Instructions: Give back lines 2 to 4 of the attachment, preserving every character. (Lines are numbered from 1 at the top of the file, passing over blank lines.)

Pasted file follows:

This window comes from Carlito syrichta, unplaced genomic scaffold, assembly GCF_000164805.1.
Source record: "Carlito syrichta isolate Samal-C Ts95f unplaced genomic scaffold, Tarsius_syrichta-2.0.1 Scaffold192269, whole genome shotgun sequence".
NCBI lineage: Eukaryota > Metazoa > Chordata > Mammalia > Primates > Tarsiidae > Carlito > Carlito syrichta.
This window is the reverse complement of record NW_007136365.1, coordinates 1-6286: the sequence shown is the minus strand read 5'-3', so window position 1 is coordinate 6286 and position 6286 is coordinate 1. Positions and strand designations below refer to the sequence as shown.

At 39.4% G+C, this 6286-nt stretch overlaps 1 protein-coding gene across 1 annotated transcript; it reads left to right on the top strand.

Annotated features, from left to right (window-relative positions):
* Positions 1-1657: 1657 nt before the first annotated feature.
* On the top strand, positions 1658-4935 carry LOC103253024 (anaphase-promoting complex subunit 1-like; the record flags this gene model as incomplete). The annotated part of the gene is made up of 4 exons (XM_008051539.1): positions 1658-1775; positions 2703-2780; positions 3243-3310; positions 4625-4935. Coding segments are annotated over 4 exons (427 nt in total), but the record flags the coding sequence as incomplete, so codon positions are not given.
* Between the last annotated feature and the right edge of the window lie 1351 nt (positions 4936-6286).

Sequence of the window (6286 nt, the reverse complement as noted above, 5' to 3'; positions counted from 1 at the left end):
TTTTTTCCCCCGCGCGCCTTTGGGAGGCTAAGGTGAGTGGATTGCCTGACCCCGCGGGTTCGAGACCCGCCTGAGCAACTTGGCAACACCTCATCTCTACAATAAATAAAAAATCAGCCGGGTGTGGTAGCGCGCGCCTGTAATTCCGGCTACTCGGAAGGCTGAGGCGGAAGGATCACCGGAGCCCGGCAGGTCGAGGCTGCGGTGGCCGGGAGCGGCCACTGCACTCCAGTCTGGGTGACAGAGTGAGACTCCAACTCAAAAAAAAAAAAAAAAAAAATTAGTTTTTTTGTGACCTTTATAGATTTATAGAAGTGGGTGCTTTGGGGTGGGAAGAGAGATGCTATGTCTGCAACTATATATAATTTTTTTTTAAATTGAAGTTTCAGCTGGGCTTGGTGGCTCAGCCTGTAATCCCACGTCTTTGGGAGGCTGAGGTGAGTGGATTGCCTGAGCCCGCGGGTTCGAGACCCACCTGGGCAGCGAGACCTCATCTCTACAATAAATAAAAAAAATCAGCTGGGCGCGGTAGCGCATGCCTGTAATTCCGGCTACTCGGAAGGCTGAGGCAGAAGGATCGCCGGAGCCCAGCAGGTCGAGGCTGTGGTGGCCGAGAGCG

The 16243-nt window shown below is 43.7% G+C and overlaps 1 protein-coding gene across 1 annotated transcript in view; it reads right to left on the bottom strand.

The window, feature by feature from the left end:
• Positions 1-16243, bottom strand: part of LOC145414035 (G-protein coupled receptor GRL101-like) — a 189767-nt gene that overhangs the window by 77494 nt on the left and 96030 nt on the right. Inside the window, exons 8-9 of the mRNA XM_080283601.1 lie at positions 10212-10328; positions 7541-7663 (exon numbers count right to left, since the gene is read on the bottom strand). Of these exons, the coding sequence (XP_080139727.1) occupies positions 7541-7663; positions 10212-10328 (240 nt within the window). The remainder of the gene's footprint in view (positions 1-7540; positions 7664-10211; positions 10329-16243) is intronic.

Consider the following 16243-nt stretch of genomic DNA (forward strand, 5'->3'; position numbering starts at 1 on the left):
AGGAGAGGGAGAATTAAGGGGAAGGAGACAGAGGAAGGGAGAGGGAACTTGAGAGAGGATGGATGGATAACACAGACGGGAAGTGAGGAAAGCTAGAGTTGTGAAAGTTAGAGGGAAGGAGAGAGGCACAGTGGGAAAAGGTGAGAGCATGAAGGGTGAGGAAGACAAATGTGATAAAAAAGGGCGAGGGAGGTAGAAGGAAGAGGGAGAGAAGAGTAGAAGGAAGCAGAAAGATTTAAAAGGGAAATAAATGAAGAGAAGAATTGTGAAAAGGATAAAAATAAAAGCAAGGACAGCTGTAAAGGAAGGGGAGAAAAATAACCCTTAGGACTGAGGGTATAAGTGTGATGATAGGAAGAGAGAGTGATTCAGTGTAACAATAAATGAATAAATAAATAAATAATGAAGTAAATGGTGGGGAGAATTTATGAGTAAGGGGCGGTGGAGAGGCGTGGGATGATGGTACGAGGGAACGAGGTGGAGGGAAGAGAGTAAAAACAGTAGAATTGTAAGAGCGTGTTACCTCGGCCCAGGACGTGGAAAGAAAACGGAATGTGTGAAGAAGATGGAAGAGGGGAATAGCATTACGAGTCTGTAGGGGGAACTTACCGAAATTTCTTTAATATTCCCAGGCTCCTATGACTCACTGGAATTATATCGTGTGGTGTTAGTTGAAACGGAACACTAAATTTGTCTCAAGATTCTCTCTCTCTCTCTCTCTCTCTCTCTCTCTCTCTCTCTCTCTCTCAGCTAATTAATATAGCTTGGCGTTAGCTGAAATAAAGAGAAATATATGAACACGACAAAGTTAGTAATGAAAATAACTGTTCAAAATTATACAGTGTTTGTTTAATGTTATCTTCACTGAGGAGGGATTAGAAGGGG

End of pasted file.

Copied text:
Source record: "Carlito syrichta isolate Samal-C Ts95f unplaced genomic scaffold, Tarsius_syrichta-2.0.1 Scaffold192269, whole genome shotgun sequence".
NCBI lineage: Eukaryota > Metazoa > Chordata > Mammalia > Primates > Tarsiidae > Carlito > Carlito syrichta.
This window is the reverse complement of record NW_007136365.1, coordinates 1-6286: the sequence shown is the minus strand read 5'-3', so window position 1 is coordinate 6286 and position 6286 is coordinate 1. Positions and strand designations below refer to the sequence as shown.